By Don Shilling
Avalon’s CEO says he’s confident golf course operations will become profitable.
VIENNA — A Boardman psychiatrist has a prescription for Avalon Golf and Country Club: Stop spending so much money on upgrading golf courses.
Dr. Anil Nalluri, who owns 9.5 percent of the stock of Avalon’s parent company, questioned the company’s spending habits at its annual meeting Tuesday at its Squaw Creek course.
Dr. Nalluri noted that Avalon Holdings’ cash reserves have been reduced from $21 million to $5 million in the past 10 years.
He said he is concerned because golf course operations are not profitable despite the money spent to acquire and upgrade Squaw Creek and the former Sharon Country Club. The company also owns the Avalon Lakes course next to its Howland headquarters.
The company’s stock price has fallen from more than $10 a year ago to about $5.
“What are you doing to increase shareholder value?” Dr. Nalluri asked.
Ronald Klingle, Avalon chairman and chief executive, told him that he thinks the investments will pay off for the company.
In an interview later, Klingle said memberships have increased from 1,900 to 2,500 in the past year. He said he thinks memberships could easily reach 4,000 as area residents see improvements that have been made. Increased marketing in Pittsburgh and Cleveland also is being considered.
Avalon is in the midst of a $12 million upgrade to the Sharon course and its clubhouse, and is spending more than $500,000 at Squaw Creek to build an indoor tennis facility and upgrade a restaurant.
“Our goal is to create something new in country clubs, and we’re proving that we can do it,” Klingle said. “We are fun, affordable and not stuffy.”
Still, Avalon’s golf course operations lost $300,000 last year, compared with a $400,000 loss in 2006. Operating revenues last year were $7.4 million, up from $5.9 million.
Klingle said he is confident golf course operations will become profitable as memberships grow.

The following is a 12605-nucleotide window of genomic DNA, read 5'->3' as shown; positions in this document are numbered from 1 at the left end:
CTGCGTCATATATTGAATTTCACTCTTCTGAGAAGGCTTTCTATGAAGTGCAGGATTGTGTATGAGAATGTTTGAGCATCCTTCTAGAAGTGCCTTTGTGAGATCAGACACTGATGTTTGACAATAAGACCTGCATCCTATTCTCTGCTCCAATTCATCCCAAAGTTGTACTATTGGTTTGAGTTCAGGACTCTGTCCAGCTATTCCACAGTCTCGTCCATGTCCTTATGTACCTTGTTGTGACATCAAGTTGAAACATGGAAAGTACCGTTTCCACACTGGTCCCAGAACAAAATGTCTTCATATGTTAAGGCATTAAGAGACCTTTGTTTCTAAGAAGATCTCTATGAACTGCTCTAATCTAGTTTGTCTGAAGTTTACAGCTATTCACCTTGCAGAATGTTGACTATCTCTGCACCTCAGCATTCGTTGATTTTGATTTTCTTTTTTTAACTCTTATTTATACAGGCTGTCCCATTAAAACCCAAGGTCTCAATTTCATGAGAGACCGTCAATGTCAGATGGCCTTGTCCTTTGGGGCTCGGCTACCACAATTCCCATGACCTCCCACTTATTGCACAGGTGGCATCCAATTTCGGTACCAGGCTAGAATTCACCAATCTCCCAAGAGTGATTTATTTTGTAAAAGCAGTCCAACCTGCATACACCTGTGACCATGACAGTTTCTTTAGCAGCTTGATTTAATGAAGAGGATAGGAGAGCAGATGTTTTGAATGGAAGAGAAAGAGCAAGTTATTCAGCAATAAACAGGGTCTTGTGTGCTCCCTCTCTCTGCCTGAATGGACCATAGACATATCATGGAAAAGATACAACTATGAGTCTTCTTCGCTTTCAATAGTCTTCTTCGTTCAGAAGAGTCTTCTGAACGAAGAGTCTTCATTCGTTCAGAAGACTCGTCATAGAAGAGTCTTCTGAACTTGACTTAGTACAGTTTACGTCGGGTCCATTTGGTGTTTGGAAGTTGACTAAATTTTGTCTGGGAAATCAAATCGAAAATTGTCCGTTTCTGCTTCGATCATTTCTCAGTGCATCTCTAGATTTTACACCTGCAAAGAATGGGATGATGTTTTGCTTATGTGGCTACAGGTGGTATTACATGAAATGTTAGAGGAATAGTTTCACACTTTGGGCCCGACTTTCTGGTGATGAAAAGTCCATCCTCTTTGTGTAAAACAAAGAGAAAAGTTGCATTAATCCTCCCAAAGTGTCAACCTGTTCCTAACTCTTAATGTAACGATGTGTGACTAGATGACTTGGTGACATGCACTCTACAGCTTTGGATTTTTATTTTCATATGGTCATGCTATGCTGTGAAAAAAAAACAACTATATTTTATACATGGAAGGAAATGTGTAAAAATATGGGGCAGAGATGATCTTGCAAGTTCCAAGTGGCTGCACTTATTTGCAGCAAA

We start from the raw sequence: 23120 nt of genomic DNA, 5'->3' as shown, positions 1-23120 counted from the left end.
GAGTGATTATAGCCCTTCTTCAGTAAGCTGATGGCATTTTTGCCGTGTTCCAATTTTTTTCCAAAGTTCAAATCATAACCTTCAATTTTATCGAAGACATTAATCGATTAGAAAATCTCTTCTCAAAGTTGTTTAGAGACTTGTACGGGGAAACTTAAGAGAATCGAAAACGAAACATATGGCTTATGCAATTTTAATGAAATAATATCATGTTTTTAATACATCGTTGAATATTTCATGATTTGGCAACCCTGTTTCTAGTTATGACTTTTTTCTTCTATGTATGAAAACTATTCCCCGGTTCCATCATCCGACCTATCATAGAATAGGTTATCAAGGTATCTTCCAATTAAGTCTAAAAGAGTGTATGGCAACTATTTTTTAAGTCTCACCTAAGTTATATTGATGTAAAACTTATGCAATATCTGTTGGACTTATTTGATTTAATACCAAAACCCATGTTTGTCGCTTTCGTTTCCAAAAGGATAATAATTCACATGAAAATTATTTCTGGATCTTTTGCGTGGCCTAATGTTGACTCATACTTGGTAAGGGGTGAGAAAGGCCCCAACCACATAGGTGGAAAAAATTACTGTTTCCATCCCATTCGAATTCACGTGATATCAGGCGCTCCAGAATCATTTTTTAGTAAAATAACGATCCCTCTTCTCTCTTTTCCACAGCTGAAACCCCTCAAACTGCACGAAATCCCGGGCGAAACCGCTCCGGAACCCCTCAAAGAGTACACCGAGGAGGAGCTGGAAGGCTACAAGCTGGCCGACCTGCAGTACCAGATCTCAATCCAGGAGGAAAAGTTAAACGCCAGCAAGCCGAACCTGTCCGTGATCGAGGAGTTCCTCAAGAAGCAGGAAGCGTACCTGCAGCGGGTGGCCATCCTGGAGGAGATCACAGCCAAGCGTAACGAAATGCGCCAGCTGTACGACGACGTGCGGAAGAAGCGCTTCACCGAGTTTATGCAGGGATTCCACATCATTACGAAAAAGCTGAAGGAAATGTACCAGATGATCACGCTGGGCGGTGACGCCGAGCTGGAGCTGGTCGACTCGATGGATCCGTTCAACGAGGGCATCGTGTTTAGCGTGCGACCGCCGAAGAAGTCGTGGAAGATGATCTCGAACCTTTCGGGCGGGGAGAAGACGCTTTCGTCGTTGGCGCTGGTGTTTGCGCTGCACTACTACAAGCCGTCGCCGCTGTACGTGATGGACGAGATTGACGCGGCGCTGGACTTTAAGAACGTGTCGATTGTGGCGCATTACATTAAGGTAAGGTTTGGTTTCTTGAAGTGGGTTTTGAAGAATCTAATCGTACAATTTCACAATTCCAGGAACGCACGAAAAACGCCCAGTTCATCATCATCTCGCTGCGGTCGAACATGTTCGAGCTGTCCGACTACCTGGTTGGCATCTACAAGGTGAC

Overall, the company posted a $1.5 million profit last year as the company enjoyed a strong year from its waste management business. That unit posted operating income of $3.7 million last year on revenues of $38.1 million.
With most of its revenues coming from waste management, Avalon is mistaken to invest so much money in golf courses, Dr. Nalluri said after the meeting. This area isn’t a booming southern city that has a strong enough economy to support “super country clubs,” he said.
“You can put gold in here. You can put marble in here, and the same members will pay,” he said.
Dr. Nalluri, who has about 358,000 shares in company stock, said he sold about 60,000 last year when it was trading at about $10 a share. Others did the same, and the stock price plunged, he said.
He said he is afraid that the stock price will be cut in half again if he tries to sell more shares. He said he bought his shares at an average of about $7 a share.
Another shareholder, Paul O’Leary, general partner of Raffle Associates in New York, questioned Klingle in 2002 when the golf course upgrades were just beginning. O’Leary came to subsequent annual meetings but was absent Tuesday.
Reached by phone, he said his attempts to persuade the board of directors failed and he stopped trying to force action because Klingle controls 67 percent of the company’s voting stock.
Like Dr. Nalluri, O’Leary said the company’s cash should have been returned to shareholders in dividends rather than spent on golf course improvements.
“There’s a big question mark about that strategy. They’ve spent a lot of money, and so far there’s little evidence of an adequate return on that investment,” O’Leary said.